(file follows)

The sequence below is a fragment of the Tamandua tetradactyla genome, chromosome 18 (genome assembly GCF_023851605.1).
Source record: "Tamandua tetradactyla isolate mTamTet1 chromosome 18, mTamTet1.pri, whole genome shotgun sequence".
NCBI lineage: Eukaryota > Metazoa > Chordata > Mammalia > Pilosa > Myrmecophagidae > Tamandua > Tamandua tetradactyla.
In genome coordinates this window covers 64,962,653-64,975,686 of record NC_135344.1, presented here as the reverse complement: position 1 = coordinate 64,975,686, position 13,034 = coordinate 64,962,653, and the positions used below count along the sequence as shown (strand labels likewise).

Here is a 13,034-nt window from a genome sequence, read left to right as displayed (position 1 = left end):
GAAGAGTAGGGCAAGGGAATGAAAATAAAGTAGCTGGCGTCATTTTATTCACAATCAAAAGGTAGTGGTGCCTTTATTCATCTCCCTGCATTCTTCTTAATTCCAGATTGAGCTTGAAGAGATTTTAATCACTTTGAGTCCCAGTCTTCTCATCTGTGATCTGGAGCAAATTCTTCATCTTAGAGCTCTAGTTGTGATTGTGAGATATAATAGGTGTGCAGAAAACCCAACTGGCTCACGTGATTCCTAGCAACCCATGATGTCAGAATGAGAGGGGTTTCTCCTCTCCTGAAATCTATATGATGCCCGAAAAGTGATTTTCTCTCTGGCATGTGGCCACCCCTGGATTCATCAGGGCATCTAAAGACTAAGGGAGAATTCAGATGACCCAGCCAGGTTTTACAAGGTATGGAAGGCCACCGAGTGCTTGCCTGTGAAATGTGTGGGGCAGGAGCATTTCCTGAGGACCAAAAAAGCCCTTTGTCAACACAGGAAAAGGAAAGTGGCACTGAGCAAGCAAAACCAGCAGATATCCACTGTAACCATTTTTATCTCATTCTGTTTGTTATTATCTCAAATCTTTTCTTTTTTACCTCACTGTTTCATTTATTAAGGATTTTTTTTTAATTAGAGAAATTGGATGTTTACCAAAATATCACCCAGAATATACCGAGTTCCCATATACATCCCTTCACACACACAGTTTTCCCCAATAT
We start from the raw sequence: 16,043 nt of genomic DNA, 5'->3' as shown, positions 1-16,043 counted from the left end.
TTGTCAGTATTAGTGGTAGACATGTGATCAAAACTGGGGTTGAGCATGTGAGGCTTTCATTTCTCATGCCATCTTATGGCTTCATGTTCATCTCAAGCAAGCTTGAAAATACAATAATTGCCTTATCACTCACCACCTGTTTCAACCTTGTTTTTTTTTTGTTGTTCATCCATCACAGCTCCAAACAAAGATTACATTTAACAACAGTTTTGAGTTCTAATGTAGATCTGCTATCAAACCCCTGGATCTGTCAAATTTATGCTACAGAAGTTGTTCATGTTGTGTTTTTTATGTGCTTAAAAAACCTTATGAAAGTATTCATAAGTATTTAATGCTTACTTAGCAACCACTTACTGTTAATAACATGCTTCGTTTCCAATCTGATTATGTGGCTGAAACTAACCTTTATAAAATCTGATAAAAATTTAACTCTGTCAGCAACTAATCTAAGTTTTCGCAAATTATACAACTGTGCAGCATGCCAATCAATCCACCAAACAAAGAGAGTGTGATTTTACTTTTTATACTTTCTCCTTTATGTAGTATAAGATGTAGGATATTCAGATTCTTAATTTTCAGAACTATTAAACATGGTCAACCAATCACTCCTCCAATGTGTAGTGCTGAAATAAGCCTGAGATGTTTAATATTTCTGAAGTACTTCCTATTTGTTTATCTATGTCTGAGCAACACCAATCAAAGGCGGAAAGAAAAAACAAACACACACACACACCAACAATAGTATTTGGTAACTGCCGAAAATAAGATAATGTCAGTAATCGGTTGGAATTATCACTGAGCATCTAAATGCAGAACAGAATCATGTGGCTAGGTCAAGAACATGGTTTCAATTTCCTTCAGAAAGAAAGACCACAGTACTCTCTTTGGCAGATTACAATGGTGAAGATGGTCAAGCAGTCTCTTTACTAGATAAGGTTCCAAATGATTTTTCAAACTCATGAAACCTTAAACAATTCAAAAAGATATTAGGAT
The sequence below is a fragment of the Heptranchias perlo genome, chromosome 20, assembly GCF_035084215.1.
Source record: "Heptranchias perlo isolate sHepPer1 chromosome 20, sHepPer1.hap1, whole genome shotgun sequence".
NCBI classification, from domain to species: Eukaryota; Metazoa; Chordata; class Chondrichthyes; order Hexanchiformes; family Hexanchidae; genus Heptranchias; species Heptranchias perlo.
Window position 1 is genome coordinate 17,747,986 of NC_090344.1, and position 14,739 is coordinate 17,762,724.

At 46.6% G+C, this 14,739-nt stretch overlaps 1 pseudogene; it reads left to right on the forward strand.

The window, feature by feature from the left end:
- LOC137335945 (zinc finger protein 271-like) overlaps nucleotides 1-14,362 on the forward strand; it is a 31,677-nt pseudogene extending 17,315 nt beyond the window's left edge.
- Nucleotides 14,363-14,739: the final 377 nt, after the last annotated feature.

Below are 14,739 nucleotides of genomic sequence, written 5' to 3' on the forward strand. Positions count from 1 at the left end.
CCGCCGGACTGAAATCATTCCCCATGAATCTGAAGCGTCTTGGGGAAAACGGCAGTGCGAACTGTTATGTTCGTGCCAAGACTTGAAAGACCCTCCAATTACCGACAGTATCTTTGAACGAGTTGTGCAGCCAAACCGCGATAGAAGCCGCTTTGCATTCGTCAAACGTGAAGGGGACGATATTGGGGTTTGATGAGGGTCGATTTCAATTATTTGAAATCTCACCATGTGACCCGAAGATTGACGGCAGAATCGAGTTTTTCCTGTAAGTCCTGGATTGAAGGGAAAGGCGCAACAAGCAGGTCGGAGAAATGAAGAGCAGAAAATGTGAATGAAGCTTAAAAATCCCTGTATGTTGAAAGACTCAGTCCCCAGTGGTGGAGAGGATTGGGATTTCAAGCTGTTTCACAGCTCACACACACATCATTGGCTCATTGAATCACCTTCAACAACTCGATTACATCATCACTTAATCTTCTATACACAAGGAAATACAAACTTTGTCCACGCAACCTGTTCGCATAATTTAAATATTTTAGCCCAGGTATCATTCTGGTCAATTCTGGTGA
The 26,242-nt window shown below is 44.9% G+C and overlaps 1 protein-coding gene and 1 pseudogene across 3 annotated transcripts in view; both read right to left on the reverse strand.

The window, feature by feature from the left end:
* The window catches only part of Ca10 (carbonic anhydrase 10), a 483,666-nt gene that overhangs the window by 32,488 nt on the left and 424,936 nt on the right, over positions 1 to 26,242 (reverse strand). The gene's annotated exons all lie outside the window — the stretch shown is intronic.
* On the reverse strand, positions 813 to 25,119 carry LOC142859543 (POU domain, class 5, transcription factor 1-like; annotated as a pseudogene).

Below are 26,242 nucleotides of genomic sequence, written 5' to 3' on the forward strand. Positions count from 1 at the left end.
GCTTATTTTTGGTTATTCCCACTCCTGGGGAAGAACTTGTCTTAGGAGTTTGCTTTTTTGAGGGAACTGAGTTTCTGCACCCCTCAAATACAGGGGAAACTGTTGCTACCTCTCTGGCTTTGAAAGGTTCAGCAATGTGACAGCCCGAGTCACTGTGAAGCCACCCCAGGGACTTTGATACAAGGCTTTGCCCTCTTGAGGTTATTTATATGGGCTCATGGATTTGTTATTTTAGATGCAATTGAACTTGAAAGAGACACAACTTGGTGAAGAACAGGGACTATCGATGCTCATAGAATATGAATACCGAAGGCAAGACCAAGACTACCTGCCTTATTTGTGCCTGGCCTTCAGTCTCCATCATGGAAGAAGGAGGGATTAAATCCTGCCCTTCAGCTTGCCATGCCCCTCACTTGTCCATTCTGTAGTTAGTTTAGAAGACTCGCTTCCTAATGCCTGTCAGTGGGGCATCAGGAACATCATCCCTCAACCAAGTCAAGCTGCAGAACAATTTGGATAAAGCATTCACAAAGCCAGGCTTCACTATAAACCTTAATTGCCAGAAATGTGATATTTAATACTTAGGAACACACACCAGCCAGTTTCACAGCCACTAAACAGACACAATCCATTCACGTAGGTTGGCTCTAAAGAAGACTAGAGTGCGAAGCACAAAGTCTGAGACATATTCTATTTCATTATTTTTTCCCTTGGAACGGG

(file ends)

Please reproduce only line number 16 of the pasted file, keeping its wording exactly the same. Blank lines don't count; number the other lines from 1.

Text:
- Nucleotides 14,363-14,739: the final 377 nt, after the last annotated feature.